Thermal Energy Storage: Climate Change Mitigation Solution?
2011 (English)In: International Conference for Sustainable Energy Storage, Belfast, UK: University of Ulster , 2011Conference paper (Refereed)
Environmental well being and technology development are on the verge of collapsing. It has been asserted by IPCC that 30% of fauna and flora will face extinction by mid 21st century in the pursuit of business as usual path with current economic development pace. In order to minimize the anthropogenic related damage to the environment, a maximum level of 450ppm CO2 emission has to be maintained at all cost. Technologies that provide climate change mitigation solution and economic growth are hence the highlight; thermal energy storage (TES) is one among them. Energy storage provides the possibility to shift load from on peak energy demand to off peak thermal and electricity production, this results in lower energy flux in the system and therefore cuts down the marginal thermal and electricity production. This reduction in peak power demand translates to a decrease in marginal power production which, in today’s fossil fuel based economy, often pars with auxiliary and high carbon emitting thermal and electric power plants. This study provides a scenario analysis which quantifies the environmental benefit of TES implementation for the Swedish energy system. In the studied scenario, thermal energy storage will be implemented to the existing energy grid to alleviate peak electric and thermal power demand. The rate of implementation is paired with decrease in technology cost, reproduced from typical Learning Curve Model. The study shows that for the Swedish energy system, the total amount of fossil fuel used in heating of residential and service sectors is 19TWh, while reduction that can be achieved cost effectively with implementation of TES amounts to 2.5TWh. This corresponds to a Green House Gas (GHG) emission reduction of 620kton/year or 13% of total fossil fuel based emissions from heating in residential and service sectors.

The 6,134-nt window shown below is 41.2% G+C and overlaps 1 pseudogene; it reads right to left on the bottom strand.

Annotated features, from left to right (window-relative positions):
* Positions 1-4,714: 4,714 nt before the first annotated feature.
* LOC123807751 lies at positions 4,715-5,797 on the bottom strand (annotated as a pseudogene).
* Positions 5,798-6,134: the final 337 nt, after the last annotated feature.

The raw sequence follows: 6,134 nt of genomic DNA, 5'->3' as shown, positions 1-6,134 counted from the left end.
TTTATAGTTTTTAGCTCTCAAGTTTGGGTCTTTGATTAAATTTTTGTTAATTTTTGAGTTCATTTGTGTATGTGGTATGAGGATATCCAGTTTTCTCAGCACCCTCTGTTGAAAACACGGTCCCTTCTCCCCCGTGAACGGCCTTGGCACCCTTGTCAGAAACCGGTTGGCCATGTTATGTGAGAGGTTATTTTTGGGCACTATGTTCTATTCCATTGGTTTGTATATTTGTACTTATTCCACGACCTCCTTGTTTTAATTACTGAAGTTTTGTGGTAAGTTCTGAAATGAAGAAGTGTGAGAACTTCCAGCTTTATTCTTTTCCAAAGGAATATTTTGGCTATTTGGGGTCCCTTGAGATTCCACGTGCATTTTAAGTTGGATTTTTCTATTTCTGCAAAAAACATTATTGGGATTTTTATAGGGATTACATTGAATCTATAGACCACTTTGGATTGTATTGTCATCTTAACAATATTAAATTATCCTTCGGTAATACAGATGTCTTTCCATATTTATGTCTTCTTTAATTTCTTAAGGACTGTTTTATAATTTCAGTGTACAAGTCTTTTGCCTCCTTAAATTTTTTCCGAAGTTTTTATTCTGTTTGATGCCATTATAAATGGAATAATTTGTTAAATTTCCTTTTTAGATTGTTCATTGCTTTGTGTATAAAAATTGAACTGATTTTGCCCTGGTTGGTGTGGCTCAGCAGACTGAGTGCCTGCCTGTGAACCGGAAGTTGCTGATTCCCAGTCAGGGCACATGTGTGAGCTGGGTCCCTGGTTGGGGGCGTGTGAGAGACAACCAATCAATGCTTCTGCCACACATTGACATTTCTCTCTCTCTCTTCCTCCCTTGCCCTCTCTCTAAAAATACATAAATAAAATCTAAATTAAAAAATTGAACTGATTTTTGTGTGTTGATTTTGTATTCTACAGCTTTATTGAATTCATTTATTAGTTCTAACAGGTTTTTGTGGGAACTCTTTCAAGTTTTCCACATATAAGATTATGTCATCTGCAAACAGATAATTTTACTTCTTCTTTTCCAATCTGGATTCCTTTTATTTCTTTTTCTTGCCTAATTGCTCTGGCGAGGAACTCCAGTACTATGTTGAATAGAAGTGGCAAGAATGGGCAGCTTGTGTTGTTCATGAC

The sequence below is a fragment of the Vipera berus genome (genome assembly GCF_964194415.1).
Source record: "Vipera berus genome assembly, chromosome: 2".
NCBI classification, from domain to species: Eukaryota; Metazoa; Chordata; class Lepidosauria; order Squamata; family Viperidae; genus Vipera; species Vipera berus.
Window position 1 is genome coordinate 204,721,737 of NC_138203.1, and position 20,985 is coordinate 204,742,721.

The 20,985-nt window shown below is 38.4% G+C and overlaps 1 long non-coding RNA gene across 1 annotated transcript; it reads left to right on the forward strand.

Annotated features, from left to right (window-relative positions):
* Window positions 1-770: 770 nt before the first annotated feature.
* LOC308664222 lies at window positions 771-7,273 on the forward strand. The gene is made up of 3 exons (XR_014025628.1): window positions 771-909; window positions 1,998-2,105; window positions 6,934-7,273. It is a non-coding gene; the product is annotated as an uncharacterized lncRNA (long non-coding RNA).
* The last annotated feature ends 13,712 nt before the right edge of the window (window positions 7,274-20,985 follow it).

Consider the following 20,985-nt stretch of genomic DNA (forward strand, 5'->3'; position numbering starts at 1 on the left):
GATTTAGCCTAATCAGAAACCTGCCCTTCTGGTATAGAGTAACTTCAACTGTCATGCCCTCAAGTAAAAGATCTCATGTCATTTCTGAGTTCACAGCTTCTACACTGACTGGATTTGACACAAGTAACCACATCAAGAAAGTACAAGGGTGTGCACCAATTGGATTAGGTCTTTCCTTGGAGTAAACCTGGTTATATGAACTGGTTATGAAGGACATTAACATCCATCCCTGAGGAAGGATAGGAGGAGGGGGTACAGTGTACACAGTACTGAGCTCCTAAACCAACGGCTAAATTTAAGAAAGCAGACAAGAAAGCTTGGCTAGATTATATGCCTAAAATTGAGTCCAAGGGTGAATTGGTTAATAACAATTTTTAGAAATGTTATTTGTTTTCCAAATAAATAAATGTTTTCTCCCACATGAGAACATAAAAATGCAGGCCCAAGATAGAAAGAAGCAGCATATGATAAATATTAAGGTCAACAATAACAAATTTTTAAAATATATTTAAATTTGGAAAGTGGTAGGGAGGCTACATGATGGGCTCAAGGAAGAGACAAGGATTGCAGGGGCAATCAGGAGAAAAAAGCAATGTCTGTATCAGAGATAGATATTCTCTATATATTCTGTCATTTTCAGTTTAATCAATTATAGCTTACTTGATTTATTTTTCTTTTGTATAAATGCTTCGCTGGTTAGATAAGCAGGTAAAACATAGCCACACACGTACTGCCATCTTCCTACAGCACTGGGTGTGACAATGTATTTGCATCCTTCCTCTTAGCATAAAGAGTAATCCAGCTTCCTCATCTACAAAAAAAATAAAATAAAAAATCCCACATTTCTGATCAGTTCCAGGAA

Place, publisher, year, edition, pages
Belfast, UK: University of Ulster , 2011.
GHG Emission, TES, PCM, Climate Change, Energy, Storage
Other Environmental Engineering Energy Engineering
Research subject SRA - Energy
IdentifiersURN: urn:nbn:se:kth:diva-34053OAI: oai:DiVA.org:kth-34053DiVA: diva2:418931
QC 201005302011-05-302011-05-242013-03-12Bibliographically approved